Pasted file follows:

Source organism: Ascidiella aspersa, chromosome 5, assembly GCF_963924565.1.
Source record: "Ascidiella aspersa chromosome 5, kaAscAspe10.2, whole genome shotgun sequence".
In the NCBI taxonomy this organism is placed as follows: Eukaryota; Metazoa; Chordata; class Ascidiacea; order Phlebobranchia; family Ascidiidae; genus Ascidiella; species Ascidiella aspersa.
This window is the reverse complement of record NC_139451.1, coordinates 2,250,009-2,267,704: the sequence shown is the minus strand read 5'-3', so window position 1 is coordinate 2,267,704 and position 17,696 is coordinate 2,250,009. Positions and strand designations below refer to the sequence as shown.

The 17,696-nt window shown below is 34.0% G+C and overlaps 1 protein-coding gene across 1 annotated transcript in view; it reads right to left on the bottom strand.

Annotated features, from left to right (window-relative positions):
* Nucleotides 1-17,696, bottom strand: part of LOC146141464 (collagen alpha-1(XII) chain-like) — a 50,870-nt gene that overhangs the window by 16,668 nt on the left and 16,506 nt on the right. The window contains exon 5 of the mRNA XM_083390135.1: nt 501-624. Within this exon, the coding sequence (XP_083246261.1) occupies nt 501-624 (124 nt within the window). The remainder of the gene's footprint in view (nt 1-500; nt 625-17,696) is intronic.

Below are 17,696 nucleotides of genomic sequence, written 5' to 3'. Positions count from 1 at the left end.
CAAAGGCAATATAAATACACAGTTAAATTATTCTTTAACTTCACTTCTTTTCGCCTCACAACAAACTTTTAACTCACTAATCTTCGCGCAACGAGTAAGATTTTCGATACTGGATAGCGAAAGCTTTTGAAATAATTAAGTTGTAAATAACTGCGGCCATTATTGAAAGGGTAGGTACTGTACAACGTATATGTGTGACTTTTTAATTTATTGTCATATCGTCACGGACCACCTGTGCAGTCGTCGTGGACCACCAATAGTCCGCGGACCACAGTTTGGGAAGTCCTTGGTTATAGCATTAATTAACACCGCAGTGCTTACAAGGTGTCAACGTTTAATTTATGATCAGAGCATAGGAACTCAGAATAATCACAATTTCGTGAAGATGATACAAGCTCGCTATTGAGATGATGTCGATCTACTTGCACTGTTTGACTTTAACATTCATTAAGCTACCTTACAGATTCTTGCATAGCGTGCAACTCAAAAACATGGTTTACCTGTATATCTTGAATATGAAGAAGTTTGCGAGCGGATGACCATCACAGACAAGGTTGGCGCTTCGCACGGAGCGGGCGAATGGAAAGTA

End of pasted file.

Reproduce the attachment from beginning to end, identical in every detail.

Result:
Source organism: Ascidiella aspersa, chromosome 5, assembly GCF_963924565.1.
Source record: "Ascidiella aspersa chromosome 5, kaAscAspe10.2, whole genome shotgun sequence".
In the NCBI taxonomy this organism is placed as follows: Eukaryota; Metazoa; Chordata; class Ascidiacea; order Phlebobranchia; family Ascidiidae; genus Ascidiella; species Ascidiella aspersa.
This window is the reverse complement of record NC_139451.1, coordinates 2,250,009-2,267,704: the sequence shown is the minus strand read 5'-3', so window position 1 is coordinate 2,267,704 and position 17,696 is coordinate 2,250,009. Positions and strand designations below refer to the sequence as shown.

The 17,696-nt window shown below is 34.0% G+C and overlaps 1 protein-coding gene across 1 annotated transcript in view; it reads right to left on the bottom strand.

Annotated features, from left to right (window-relative positions):
* Nucleotides 1-17,696, bottom strand: part of LOC146141464 (collagen alpha-1(XII) chain-like) — a 50,870-nt gene that overhangs the window by 16,668 nt on the left and 16,506 nt on the right. The window contains exon 5 of the mRNA XM_083390135.1: nt 501-624. Within this exon, the coding sequence (XP_083246261.1) occupies nt 501-624 (124 nt within the window). The remainder of the gene's footprint in view (nt 1-500; nt 625-17,696) is intronic.

Below are 17,696 nucleotides of genomic sequence, written 5' to 3'. Positions count from 1 at the left end.
CAAAGGCAATATAAATACACAGTTAAATTATTCTTTAACTTCACTTCTTTTCGCCTCACAACAAACTTTTAACTCACTAATCTTCGCGCAACGAGTAAGATTTTCGATACTGGATAGCGAAAGCTTTTGAAATAATTAAGTTGTAAATAACTGCGGCCATTATTGAAAGGGTAGGTACTGTACAACGTATATGTGTGACTTTTTAATTTATTGTCATATCGTCACGGACCACCTGTGCAGTCGTCGTGGACCACCAATAGTCCGCGGACCACAGTTTGGGAAGTCCTTGGTTATAGCATTAATTAACACCGCAGTGCTTACAAGGTGTCAACGTTTAATTTATGATCAGAGCATAGGAACTCAGAATAATCACAATTTCGTGAAGATGATACAAGCTCGCTATTGAGATGATGTCGATCTACTTGCACTGTTTGACTTTAACATTCATTAAGCTACCTTACAGATTCTTGCATAGCGTGCAACTCAAAAACATGGTTTACCTGTATATCTTGAATATGAAGAAGTTTGCGAGCGGATGACCATCACAGACAAGGTTGGCGCTTCGCACGGAGCGGGCGAATGGAAAGTA